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Platinum's Neilson backs urbanisation theme

By Jessica Yun
3 minute read

As the rate of urbanisation rises in emerging market countries, so too will the demand for commodities such as metal, copper and energy, says Platinum Asset Management’s Kerr Neilson.

Speaking at the Morningstar Investment Conference 2018 on Thursday, Platinum Asset Management co-founder and former managing director Kerr Neilson revealed pockets of opportunities to be found in emerging markets that “the market doesn’t believe at all”.

“As we urbanise, as societies urbanise, it calls forth for much greater use of resources, in particular metals and of course energy,” Mr Neilson said, pointing out that copper usage intensity was demonstrably “almost linear with urbanisation”.

“What I'm trying to highlight here [is that] there's a lock-step link between urbanisation and the use of metals and energy.”

Projecting more than a decade into the future, Mr Neilson predicted: “By 2030, most of us will be driving a car that is fully electric and those who are not will have a hybrid one.”

The implications of this are that the demand for copper will double, as around 60 kilograms of copper is needed to create an electric car than the 30 kilograms needed for a normal fuel-powered car.

Furthermore, a charging station and updating the grid would be a further 1.5 kilograms and 10 kilograms of copper, respectively, he said. “We're talking about 4-5 million tonnes of copper in addition that's required.”

“It's a really interesting world we're entering, where these electric metals which we tend to favour look to be very tight. Even [for] nickel, effectively about 35kgs for battery,” Mr Neilson said.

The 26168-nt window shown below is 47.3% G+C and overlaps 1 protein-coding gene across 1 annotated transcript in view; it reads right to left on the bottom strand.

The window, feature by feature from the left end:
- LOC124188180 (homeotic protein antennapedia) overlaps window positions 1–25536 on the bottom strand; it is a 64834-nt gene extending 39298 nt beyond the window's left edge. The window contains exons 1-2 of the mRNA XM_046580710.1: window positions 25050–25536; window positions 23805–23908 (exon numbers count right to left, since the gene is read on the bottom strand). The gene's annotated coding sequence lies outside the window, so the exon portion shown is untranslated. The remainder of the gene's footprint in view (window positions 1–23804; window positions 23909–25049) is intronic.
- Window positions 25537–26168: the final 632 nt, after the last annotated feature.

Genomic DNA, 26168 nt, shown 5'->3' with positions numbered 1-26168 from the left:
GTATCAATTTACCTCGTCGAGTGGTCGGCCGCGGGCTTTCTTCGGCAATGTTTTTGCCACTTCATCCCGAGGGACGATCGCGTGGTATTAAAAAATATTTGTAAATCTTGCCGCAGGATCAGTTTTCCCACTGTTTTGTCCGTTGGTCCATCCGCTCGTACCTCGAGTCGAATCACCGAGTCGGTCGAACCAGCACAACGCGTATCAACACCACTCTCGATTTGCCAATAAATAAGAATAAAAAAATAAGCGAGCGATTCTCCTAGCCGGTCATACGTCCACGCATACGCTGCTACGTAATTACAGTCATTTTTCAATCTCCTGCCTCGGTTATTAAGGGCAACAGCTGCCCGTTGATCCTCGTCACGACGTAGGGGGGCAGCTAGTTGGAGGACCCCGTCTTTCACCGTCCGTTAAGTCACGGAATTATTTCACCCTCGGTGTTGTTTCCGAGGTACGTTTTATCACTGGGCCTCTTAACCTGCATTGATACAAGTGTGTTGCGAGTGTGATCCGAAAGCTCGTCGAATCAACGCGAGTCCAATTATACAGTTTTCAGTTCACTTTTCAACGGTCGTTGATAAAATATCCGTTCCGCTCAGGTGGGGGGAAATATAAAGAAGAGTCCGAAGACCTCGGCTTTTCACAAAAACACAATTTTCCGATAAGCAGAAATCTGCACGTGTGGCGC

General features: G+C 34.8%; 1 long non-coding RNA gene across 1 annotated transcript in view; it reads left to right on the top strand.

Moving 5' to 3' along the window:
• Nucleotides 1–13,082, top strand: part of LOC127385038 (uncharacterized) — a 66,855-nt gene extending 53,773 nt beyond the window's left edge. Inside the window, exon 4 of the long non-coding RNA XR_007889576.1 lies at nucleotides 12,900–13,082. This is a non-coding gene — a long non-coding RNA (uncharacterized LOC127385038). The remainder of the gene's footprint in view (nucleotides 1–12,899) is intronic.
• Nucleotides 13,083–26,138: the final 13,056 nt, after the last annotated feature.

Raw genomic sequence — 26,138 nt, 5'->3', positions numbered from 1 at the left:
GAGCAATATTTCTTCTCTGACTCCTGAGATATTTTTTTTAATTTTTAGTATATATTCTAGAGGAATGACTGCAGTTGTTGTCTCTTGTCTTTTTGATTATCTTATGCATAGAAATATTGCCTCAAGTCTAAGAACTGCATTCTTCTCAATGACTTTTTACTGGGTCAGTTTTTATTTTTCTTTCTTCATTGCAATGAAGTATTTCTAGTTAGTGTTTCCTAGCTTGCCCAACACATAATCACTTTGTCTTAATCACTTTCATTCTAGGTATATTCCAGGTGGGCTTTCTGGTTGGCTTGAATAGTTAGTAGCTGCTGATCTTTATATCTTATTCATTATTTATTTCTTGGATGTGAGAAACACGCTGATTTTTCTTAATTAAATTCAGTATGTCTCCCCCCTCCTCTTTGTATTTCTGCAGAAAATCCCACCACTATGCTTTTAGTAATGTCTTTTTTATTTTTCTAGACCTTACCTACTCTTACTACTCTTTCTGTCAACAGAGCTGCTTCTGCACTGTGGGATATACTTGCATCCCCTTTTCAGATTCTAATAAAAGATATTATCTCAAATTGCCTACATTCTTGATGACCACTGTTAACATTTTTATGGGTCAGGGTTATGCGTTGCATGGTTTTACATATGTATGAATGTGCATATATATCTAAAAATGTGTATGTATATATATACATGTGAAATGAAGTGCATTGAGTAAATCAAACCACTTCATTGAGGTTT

“So, a huge growth in these metals, and many of you I know would be interested in lithium, which is the same plane.”

The fund manager co-founder pointed to another graph which showed how much the demand for certain commodities had increased or decreased over two decades.

“Grains haven't changed much, oils have increased a little, but the real change has come from metals – huge change. And look at the energy offtake,” Mr Neilson said.

India was “very early in its transformation” and “virtually at the starting blocks”, he added.

Ultimately, while equities would continue to provide “decent returns”, the opportunities would not be dispersed equally: “It will be concentrated in some places more than others”.

“It's time now perhaps to shift your gaze east towards the emerging markets. Urbanisation is a huge influence on the next few decades and this emerging middle class will want all the things we take for granted.

“I think we're at critical take-all stage where these countries now have reached that magical 5000% ppp per head,” Mr Neilson said.

“I think there'll be some wonderful returns from what look[s] like boring companies, and indeed from the emerging markets.”